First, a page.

Secret Codes and the Founding Fathers

Never say “never.” I recently blogged about Thomas Jefferson’s Library, a reprint of our third President’s library catalogue as recreated by his secretary, Nicholas P. Trist. I’ve always been intrigued by Trist’s subsequent checkered diplomatic career, so I added, “Trist later had a controversial career as a diplomat – if I ever find a Government publication concerning him, you’ll hear all about it,” assuming that the chances of finding a book like that were practically nil. Meanwhile, I had requested copies of a number of publications from the Center for Cryptologic History at the National Security Agency to blog about. After they arrived, I began thumbing through Masked Dispatches: Cryptograms and Cryptology in American History, 1775-1900. Of course, the title of Chapter 15 is “Nicholas Trist Code.”  That’s why I decided to discuss this book first.

Masked Dispatches presents some of the Founding fathers as active participants in spycraft. America’s first espionage code was devised by Benjamin Tallmadge, General George Washington’s director of secret service, for use by a spy ring set up in New York in 1778. Another chapter discusses Washington’s supplying of invisible ink to Tallmadge. What would Parson Weems have thought?

Not surprisingly, Thomas Jefferson’s contribution to the world of codes and ciphers was a mechanical device – a wheel cylinder. Although not much came of this invention, which was developed some time before 1802, in 1922 the Army adopted a similar device, bearing out President John F. Kennedy’s White House remarks to a roomful of Nobel Prize winners: “I think this is the most extraordinary collection of talent, of human knowledge, that has ever been gathered together at the White House, with the possible exception of when Thomas Jefferson dined alone.”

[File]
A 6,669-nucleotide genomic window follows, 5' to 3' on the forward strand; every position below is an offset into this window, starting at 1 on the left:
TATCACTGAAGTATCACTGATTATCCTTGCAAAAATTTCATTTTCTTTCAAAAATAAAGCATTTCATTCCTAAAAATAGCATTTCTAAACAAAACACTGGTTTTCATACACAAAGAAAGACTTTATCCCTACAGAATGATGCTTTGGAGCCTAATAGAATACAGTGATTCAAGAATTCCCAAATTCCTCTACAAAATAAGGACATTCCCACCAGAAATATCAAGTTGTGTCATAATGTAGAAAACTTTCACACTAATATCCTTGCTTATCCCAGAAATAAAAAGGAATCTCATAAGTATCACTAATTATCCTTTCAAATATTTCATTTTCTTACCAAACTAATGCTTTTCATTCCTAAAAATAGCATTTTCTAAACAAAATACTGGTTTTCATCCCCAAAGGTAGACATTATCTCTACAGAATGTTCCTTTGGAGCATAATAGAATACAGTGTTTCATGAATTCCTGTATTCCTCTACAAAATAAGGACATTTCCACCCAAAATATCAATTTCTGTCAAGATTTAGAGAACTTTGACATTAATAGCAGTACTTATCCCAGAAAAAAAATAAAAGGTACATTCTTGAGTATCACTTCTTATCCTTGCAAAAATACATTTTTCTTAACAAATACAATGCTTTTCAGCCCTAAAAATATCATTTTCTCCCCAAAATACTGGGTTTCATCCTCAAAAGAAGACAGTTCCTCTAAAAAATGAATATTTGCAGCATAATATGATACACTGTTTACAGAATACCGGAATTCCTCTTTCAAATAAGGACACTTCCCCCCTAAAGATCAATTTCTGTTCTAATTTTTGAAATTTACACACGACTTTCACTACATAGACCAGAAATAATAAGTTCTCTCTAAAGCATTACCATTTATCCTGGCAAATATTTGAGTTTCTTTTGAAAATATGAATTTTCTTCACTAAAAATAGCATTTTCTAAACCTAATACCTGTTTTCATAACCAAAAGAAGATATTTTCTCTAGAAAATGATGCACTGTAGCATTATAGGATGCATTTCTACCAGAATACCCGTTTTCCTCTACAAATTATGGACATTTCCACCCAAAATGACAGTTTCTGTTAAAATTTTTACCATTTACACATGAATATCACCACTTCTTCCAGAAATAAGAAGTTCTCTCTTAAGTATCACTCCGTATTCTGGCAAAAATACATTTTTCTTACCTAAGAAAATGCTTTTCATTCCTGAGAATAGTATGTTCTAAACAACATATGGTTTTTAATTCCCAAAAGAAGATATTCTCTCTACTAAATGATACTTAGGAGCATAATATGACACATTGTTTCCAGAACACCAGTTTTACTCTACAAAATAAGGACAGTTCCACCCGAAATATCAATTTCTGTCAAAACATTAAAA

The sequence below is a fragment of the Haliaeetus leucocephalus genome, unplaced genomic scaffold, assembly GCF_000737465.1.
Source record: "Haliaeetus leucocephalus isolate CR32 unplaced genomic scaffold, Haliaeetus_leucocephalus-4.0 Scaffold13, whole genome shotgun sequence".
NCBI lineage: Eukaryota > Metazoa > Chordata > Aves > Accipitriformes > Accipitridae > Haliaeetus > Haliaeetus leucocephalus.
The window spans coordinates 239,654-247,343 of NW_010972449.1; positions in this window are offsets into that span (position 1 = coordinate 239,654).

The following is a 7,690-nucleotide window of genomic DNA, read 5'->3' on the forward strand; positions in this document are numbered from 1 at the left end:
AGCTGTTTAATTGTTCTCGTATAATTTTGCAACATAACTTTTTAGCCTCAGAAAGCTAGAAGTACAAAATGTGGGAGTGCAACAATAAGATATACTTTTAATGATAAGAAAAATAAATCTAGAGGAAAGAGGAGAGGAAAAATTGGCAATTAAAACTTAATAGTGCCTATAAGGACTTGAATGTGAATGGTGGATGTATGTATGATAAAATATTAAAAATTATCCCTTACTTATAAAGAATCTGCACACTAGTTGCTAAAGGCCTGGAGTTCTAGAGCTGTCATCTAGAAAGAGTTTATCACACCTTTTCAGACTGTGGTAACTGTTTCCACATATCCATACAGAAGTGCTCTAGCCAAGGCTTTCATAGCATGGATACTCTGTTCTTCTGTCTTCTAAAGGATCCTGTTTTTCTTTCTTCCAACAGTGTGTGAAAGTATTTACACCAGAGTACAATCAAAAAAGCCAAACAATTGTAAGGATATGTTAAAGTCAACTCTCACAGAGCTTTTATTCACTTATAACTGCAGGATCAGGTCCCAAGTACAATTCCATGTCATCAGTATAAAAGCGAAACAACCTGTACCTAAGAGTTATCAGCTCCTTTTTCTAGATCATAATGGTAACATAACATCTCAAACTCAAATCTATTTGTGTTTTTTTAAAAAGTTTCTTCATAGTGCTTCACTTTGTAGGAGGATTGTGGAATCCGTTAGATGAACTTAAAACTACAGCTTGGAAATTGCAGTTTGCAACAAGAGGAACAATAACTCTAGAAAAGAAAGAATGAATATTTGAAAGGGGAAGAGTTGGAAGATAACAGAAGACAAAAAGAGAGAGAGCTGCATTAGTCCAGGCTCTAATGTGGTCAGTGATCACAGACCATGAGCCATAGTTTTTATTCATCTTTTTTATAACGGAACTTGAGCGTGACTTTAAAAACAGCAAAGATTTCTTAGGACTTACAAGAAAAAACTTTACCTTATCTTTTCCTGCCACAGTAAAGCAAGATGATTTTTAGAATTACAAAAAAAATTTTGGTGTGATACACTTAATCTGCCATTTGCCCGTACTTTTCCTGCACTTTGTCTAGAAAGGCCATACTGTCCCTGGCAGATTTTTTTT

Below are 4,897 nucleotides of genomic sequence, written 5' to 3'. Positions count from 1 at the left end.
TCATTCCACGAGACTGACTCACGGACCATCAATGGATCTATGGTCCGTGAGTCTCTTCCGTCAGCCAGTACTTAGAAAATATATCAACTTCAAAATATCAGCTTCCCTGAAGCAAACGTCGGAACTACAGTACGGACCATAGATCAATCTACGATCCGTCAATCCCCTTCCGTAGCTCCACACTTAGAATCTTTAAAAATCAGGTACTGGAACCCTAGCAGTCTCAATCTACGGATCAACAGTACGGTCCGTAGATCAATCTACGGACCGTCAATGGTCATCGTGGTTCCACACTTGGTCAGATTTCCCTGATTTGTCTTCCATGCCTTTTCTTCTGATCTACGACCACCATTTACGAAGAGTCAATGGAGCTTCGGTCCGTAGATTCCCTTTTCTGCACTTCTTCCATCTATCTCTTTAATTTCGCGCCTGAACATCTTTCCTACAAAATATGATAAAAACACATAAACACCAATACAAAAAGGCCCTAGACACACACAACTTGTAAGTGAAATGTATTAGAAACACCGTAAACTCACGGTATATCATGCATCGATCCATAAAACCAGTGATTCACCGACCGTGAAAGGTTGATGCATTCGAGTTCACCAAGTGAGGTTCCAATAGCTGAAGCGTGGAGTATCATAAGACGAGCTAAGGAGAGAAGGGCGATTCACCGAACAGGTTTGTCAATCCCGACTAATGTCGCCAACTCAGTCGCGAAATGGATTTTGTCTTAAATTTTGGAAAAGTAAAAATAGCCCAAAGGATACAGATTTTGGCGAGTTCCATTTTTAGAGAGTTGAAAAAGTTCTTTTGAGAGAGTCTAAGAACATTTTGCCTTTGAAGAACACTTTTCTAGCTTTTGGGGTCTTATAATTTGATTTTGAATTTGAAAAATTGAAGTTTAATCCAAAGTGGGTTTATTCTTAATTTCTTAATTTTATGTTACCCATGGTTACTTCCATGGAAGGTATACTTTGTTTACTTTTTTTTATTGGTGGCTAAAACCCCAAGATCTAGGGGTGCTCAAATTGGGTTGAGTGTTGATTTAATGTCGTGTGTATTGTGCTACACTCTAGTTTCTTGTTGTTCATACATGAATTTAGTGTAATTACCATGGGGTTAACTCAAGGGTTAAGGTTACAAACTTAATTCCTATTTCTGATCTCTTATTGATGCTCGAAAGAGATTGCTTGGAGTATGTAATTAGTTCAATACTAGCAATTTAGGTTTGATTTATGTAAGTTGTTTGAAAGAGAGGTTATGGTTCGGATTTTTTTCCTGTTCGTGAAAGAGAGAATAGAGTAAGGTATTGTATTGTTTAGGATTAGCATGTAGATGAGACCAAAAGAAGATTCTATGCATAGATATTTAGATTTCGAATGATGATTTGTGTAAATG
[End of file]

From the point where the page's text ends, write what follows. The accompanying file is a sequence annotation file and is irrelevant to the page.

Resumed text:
Even less surprisingly, Aaron Burr, that brilliant and ever-controversial character, appears in Masked Dispatches, as does John Quincy Adams in his role as America’s representative at the Prussian court. While in Berlin, he developed a sliding strip cipher – apparently not the easiest device to use, but another tribute to early American ingenuity and aptitude for secrecy.